How To Charge A Car Stereo Capacitor?

Stereo capacitor Charger

You can charge your car stereo capacitor by either using a test light or a resistor. After removing the fuse, connect either the test light or the resistor to the in-line fuse holder. For test lights, the capacitor is charged fully when the light bulb turns off. For resistors, it is a successful charge when the voltmeter reads out 11V to 12V.

Car stereo capacitors are fully discharged when you buy them due to safety installations. That’s why in most cases, you need to charge your capacitor before you can use it in your system. 

 

There are two ways to charge a cap: via using a test light or via a resistor. Either way, these charging tools are often included in your purchase. 

If you’re unsure if you really need a capacitor in your car, you can see our guide to capacitors. 

Two Charging Methods For Your Car Stereo Capacitor

Before you can charge your capacitor, you need to remove the fuse first. This is an important step since the in-line fuse holder is where the resistor or the test light will need to plug to charge the capacity. 

Set it aside to somewhere safe because the charging might take a couple of minutes. 

Charging Capacitor Via Test Light

A test light is usually included in your capacitor’s package. If you don’t have a test light, you can buy it separately from reputable car accessories suppliers. Take note: don’t buy the small LED model; buy a 12-volt test light with a small bulb attached. 

 

Connect the two terminals of the test light to the in-line fuse holder. Once this step is done, repower your car battery’s ground cable. The bulb should light up, and your capacitor will start charging. You can use alligator clips to make the process easier. 

 

As the capacitor continues to charge, the light in the bulb will start fading away. It will continue for at least 10 to 30 minutes, depending on the capacitor. When successfully charged, the light will fade out completely. This means that the voltage went down to 0V (from 12V), which completely charged the capacitor.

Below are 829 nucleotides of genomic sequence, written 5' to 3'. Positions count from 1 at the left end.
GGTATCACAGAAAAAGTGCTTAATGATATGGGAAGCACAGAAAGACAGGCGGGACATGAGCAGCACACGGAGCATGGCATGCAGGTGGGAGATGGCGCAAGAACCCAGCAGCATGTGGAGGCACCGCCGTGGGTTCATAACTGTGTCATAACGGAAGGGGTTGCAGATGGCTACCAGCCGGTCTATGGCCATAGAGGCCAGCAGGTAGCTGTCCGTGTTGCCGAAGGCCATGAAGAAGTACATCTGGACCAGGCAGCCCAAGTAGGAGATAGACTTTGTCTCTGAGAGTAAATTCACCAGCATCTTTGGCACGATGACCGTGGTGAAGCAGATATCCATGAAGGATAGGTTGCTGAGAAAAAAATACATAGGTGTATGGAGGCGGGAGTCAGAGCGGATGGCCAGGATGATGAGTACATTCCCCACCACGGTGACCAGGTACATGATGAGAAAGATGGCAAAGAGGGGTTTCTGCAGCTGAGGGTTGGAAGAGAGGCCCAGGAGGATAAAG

At this point, you can remove the test light (be careful). Get the capacitor fuse that was removed earlier and connect it to the in-line fuse holder. You can now use your capacitor to its full features. 

Charging Capacitor Via Resistor

Using a capacitor can be a little bit tricker. Just like the test light, the resistor should be included in your capacitor package. But if not, get a low resistance resistor with a high voltage. 

 

It should be between 10 to 1,000 ohms and a rating of about 1-20 watts. If you’re not sure, you can always check the user manual. 

 

Connect the resistor to the in-line fuse holder before powering up the ground cable for the car battery. At this step, the resistor should start to get hot. Wait for the capacitor to get fully charged (about 10 to 30 minutes.) You will know if a capacitor is charged up if the resistor is cool. 

Use a voltmeter for a safer method, or check the visual monitor from the capacitor itself. If the voltmeter reads from 11 to 12V, your capacitor is now fully charged. 

 

Remove the voltmeter and the resistor after charging. Reconnect the main power fuse to the in-line fuse holder.